In the preparation of typical triode field emitter designs, an emitter tip has been initially fabricated upon a conductive layer and a gate layer is formed upon an insulating layer upon the conductive layer. Examples of such construction can be seen in U.S. Pat. No. 5,229,331 and U.S. Pat. No. 5,243,252. Conventionally, when a field emission device has incorporated a fibrous field emission element (cathode), a gate electrode has been fabricated as a separate structure. For example, U.S. Pat. No. 5,578,901 describes several embodiments including a fibrous cathode as a field emission element and a separate gate electrode spaced apart from the fibrous cathode.

It is an object of the present invention to combine the gate electrode with a field emission structure as a unified solitary structure.

It is a further object of the present invention to combine the gate electrode upon a fibrous field emitter into a field emission structure having a unified solitary structure.

Another object of the present invention is to provide a field emission structure having a unified solitary structure with a gate electrode layer and insulating layer directly upon a fibrous core substrate where the emitter structure has emission longitudinally along the length of the fiber structure.

Yet another object of the present invention is to provide a field emission structure having a unified solitary structure having separately controllable and addressable emitting regions.

Still another object of the present invention is to provide a fibrous field emission structure having a longitudinally sectioned gate electrode thereon whereby the fibrous field emission structure has separately controllable and addressable emitting sections.

SUMMARY OF THE INVENTION

To achieve the foregoing and other objects, and in accordance with the purposes of the present invention, as embodied and broadly described herein, the present invention provides a unified fibrous field emission element including a conductive fibrous central core element having an insulating material directly thereon the conductive fibrous central core element and a gate electrode directly thereon the insulating material, the conductive fibrous central core element further including emission sites situated longitudinally along the length of the conductive fibrous central core element.

The present invention further provides a fibrous field emission element including a conductive fibrous central core element having an insulating material layer directly thereon the conductive fibrous central core element and a gate electrode layer directly thereon the insulating material layer, the conductive fibrous central core element having emission along the longitudinal length of the conductive fibrous central core element and the gate electrode material layer characterized by multiple longitudinally discontinuous sections of gate electrode material separated by sections of insulating material along the conductive fibrous central core element.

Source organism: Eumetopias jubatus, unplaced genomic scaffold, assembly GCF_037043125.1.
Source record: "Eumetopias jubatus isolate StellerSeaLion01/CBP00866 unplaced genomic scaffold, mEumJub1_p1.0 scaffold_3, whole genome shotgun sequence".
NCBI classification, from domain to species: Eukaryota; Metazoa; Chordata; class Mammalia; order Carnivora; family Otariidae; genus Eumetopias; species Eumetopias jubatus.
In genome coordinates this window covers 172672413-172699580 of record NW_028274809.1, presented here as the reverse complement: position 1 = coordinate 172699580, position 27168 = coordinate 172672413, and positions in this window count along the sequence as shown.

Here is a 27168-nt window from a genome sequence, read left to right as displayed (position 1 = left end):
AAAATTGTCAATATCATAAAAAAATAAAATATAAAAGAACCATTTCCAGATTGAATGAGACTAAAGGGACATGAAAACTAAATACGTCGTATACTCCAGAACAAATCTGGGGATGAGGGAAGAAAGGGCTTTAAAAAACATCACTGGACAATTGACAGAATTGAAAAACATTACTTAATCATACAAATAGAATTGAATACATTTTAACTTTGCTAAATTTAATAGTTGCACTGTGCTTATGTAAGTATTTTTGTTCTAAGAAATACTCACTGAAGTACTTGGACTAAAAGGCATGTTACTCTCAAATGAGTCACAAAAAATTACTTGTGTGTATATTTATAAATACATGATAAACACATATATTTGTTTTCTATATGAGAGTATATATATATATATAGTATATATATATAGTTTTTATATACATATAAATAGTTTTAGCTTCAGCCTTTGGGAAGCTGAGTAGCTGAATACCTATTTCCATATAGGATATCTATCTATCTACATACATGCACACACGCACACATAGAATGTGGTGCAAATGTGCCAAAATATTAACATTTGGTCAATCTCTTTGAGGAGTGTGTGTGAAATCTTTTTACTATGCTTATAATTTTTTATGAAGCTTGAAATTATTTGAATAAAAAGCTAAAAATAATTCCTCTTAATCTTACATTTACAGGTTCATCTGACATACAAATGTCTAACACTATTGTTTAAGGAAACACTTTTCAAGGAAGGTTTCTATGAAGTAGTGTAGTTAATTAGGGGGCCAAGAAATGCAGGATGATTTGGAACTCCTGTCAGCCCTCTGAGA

DETAILED DESCRIPTION

The present invention is concerned with a cold field emission structure based on fibers with an insulating layer, gate electrode and emission layers built on or fabricated directly on the fiber.

FIG. 1 shows a typical prior art structure 10 involving a fibrous field emitter 12 and a gate electrode 14 together with cathode 16 and anode 18. The cathode 16 is spaced apart from gate electrode 14 by insulating layer 20. An emission-enhancing coating 13 is shown on fibrous field emitter 12.

FIG. 2 shows the cold field emission structure 30 of the present invention. A conductive fiber 32 acts as the substrate itself, i.e., the conductive fiber 32 serves as the cathode. An insulating material layer 33 is upon conductive fiber 32 with a gate electrode layer 34 upon the insulating layer 33. Upon the conductive fiber 32 is emission site 36 that can optionally be coated with an emission-enhancing material 37 (not shown). An anode 38 is spaced apart from structure 30. Insulating material layer 33 is generally of a thickness from about 10 nanometers (nm) to about 10,000 nm (10 microns), preferably from about 200 nm to about 1000 nm. Gate electrode layer 34 is generally of a thickness from about 1 mn to about 500 nm, preferably from about 200 nm to about 500 nm, although thinner layers are typically most preferred. Edge 37 of gate electrode layer 34 is shown here as essentially straight.